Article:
A High Court judge has directed that journalist Ian Bailey should be extradited to France in connection with the killing of French filmmaker Sophie Toscan du Plantier in Co Cork 14 years ago.
However, Mr Justice Micheal Peart has deferred the making of an order for the extradition to allow Mr Bailey's lawyers consider an appeal to the Supreme Court. If Mr Bailey decides to appeal, his extradition will be stayed pending the outcome of that appeal.
Mr Bailey was in court today and remained impassive as Mr Justice Peart delivered his decision. The case has been adjourned until Tuesday and Mr Bailey remains on continuing bail.
Mr Bailey (53), The Prairie, Schull, Co Cork, has always denied any involvement in the killing of Ms Toscan du Plantier (39), whose body was discovered near her holiday home in Schull on December 23rd, 1996.
Mr Bailey was arrested by gardaí investigating the killing and no charges were ever preferred against him but the French authorities had sought his extradition.
Today, Mr Justice Peart ruled none of the objections raised by Mr Bailey entitled the court to refuse the application for the surrender to Mr Bailey to France.
He said the warrant issued by the French authorities clearly stated its purpose was to “prosecute” Mr Bailey as required under the European Arrest Warrant Act 2003, did not state the purpose was “investigation” and also indicated the French view there was sufficient evidence to charge Mr Bailey.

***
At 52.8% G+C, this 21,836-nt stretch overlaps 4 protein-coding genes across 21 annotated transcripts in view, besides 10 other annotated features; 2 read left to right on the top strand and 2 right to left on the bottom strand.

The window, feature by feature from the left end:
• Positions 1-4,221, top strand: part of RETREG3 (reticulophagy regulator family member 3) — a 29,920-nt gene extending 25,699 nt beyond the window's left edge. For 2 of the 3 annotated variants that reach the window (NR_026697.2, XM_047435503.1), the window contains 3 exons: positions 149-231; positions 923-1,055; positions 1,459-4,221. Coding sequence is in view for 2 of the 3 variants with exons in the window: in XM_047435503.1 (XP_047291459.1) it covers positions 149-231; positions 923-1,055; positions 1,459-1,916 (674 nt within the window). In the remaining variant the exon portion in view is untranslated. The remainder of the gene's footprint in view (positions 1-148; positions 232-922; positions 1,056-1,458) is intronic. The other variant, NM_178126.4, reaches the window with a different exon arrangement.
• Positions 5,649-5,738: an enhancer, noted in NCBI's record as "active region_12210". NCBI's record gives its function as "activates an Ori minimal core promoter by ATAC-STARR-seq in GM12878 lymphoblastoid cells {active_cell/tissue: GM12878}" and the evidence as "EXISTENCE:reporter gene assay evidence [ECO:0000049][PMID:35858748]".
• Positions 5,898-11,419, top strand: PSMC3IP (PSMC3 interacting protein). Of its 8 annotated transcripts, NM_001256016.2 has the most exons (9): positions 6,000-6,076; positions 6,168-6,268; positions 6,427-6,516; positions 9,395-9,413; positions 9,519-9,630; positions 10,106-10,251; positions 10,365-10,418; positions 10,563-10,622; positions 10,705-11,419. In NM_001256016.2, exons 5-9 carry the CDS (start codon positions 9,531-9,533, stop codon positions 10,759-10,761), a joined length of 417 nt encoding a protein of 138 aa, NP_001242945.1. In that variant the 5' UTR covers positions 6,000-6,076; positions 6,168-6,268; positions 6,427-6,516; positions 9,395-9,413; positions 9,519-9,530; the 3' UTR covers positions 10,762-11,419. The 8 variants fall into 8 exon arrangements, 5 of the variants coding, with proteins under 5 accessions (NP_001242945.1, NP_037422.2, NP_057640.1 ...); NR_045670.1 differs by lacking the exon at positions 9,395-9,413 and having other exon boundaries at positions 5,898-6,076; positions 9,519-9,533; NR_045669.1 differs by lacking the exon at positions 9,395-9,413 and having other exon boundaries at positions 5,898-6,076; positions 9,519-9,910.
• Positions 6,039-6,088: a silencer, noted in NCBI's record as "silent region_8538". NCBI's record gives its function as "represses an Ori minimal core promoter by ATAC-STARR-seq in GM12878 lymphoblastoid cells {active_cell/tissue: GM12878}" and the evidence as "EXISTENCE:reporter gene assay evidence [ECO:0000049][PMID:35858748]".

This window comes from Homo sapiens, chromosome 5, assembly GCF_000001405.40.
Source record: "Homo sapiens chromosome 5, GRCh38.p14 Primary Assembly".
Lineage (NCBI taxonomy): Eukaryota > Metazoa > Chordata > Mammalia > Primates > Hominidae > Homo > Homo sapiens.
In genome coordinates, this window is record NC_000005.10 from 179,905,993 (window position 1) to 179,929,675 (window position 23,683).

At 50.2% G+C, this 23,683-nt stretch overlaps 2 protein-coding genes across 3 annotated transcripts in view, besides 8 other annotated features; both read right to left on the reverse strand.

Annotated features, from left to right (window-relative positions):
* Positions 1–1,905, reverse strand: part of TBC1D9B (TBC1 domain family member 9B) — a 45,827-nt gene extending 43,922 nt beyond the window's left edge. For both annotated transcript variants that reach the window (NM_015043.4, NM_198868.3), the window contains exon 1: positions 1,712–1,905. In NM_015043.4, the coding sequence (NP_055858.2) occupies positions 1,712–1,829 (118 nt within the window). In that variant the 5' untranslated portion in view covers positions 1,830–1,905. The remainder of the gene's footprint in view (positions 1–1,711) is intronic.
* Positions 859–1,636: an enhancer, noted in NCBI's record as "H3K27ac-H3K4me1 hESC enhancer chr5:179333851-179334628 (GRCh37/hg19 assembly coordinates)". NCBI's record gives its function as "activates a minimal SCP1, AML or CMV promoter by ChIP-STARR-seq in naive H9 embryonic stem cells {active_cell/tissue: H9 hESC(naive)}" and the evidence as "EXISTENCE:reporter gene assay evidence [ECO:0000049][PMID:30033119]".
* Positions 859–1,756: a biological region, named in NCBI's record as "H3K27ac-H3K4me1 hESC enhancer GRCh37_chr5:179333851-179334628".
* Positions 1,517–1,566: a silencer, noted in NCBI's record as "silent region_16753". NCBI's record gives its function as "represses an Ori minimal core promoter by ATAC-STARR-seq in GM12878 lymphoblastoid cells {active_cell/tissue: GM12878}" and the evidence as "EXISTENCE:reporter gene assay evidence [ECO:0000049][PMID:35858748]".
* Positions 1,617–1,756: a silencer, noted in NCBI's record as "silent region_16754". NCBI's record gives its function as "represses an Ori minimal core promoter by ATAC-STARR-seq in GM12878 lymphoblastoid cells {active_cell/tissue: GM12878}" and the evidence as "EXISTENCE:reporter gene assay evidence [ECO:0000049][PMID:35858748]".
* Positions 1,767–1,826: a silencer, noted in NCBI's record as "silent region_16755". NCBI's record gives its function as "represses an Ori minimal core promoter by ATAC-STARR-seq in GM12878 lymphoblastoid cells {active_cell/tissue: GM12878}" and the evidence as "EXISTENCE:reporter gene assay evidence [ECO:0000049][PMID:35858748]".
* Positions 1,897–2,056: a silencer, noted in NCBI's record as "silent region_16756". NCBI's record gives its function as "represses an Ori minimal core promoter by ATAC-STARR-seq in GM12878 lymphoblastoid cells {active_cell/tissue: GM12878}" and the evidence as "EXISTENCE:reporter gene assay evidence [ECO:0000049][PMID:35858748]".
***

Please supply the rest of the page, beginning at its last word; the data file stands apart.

The French procedure requires Mr Bailey to be brought before an examining magistrate and given the opportunity to respond to the evidence before any decision is made whether to put him on trial or not, the judge said. The fact a decision may be made not to try him at the end of that procedure did not entitle Mr Bailey to an order preventing his surrender.
The judge also found any comfort which Mr Bailey may have derived from the fact the Director of Public Prosecutions here had made a decision not to prosecute him did not confer upon him any right to the effect he could not or would not be surrendered.
He also rejected arguments, in the “unusual circumstances” of this case, Mr Bailey faced a real risk of an unfair trial in France. While French procedures differ completely from here, including the fact adverse inferences may be drawn from the fact an accused person remains silent, the court had to presume they conformed to at least minimum standards of fairness under the European Convention on Human Rights.
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